Money laundering presents a thorny problem for any investigative team. Your target is hidden by design, and funds flow across international and legal boundaries to hide from sight- and prosecution. For organized crime, drug dealers and even terrorist organizations, money laundering is the lifeblood of their illegal activity.
Fortunately, big data and its associated technologies represent a powerful tool for those trying to track down money launderers and their ill-gotten gains.
According to figures from PricewaterhouseCoopers, money laundering transactions comprise 2 to 5 percent of global GDP - the equivalent of $1 trillion to $2 trillion dollars each year. Given the vast scale of the challenge, it shouldn’t be surprising that only 1 percent of these transactions are caught and seized by enforcement agencies around the world. Even with such low success rates, global spending on compliance measures targeted at money laundering are projected by WealthInsight to rise to over $8 billion this year, PwC reported.
Large gaps remain in the financial system. The report showed that internal data on possible transactions remains flawed - 33 percent of financial institutions claimed they had issues with their overall data quality, while just 50 percent of tracked incidents of money laundering were flagged by internal systemic measures.
“With the introduction of significantly increased fines, penalties and sanctions across the world, it is costing much more not to comply, and this spells out a potentially disastrous impact on corporate bottom lines,” said Imran Farooqi, financial services partner at PwC. “Technology was reported as being one of the top concerns related to anti-money laundering, preceded only by regulatory change and access to appropriately skilled staff. Many companies feel hampered by old technology that predates the digital age.”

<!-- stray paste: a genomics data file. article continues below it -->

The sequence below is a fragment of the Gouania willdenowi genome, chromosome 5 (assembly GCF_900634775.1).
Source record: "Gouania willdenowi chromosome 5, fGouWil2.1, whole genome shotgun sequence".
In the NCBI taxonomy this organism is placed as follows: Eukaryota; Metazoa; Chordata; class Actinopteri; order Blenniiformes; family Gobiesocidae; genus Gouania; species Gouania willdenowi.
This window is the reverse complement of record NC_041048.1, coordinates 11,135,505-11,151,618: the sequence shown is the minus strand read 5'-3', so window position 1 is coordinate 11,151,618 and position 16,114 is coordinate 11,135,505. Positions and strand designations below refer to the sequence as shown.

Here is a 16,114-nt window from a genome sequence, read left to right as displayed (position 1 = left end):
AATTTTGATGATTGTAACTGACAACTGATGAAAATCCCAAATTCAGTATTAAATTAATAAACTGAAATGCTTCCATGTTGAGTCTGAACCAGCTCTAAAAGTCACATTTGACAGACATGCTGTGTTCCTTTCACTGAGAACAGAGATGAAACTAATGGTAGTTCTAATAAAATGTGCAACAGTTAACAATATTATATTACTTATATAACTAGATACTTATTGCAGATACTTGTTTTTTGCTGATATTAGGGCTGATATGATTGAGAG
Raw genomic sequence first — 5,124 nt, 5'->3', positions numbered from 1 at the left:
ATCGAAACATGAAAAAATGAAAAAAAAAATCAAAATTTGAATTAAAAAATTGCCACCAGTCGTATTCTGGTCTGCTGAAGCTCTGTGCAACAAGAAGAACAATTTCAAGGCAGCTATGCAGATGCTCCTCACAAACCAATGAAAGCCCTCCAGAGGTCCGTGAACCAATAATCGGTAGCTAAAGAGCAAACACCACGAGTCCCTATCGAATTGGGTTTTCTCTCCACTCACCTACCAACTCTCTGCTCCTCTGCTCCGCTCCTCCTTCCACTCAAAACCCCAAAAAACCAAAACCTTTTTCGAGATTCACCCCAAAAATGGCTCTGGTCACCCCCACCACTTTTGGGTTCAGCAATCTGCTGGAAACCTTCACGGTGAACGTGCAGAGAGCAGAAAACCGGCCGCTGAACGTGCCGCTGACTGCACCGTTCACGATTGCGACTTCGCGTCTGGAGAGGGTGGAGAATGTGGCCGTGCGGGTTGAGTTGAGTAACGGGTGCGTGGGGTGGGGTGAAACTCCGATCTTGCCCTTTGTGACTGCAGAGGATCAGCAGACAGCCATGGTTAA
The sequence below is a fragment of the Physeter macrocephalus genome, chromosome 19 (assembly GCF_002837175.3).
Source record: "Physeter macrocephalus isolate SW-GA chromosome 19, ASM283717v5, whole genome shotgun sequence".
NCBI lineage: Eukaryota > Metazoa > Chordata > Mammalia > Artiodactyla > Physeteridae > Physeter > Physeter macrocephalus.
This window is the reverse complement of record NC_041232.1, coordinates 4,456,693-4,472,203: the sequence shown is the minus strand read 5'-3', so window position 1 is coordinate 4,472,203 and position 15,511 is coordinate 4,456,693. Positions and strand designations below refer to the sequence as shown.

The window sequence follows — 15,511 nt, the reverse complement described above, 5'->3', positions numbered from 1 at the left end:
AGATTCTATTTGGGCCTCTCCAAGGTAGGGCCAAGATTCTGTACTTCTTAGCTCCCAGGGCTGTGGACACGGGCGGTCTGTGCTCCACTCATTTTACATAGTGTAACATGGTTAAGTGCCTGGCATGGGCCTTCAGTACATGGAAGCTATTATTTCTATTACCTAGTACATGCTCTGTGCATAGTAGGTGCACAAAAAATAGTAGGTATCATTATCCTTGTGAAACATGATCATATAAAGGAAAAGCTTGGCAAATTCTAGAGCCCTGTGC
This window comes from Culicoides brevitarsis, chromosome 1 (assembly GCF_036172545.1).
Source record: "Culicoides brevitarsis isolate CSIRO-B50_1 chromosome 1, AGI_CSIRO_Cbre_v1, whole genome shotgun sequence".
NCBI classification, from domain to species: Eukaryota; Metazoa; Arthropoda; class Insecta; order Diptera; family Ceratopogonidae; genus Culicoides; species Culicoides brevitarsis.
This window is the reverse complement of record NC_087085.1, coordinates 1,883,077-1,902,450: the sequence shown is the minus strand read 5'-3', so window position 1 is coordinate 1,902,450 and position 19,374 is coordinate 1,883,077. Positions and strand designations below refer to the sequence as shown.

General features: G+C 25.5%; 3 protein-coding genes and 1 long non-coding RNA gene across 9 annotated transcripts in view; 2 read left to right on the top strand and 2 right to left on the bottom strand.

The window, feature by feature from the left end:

It’s not surprising that the data needed to track money laundering incidents is often messy and blurred. After all, criminals target the weak spots and opaque subsections of financial institutions and the global financial network by design. Increasingly, money laundering has moved beyond the traditional realm of financial institutions into other industries such as digital payment services or even social media.
“We are also seeing greater use of big data technology to link together the different silos of customer information within a bank,” said Chrisol Correia, Director of Global Anti-Money Laundering at LexisNexis Risk Solutions in an interview with Fintech Innovation about the challenges of tackling AML in Singapore. He cites the benefits of combining all the information on a single party in one place rather than fracturing it across silos or different business lines.
For instance, a single individual might have a personal account in one nationality or jurisdiction, a corporate account in another and accounts behind shell companies or alternative identities in a third. Traditionally, those accounts might be fractured across different internal teams, but a data-driven approach can unify them into a single view that enables superior risk assessment.
Criminals don’t wait for you to catch up, so you need solutions that can run analytics in real time. With Visallo, you get the online streaming analytic capabilities necessary to spot red flags as they arise, rather than weeks or months later. Visallo combines multiple data streams, including public records and proprietary sources, to give a cross-section view of each actor and transaction.
This is a lot of information to process, so Visallo’s UI helps you parse, sort and combine data into coherent visualizations. Where criminals might seek to slip through the gaps between financial institutions and technology, Visallo’s analytics engine tightens the holes in that net and catches incidents as they happen.
Contact us to schedule a demo and see why our system is right for you.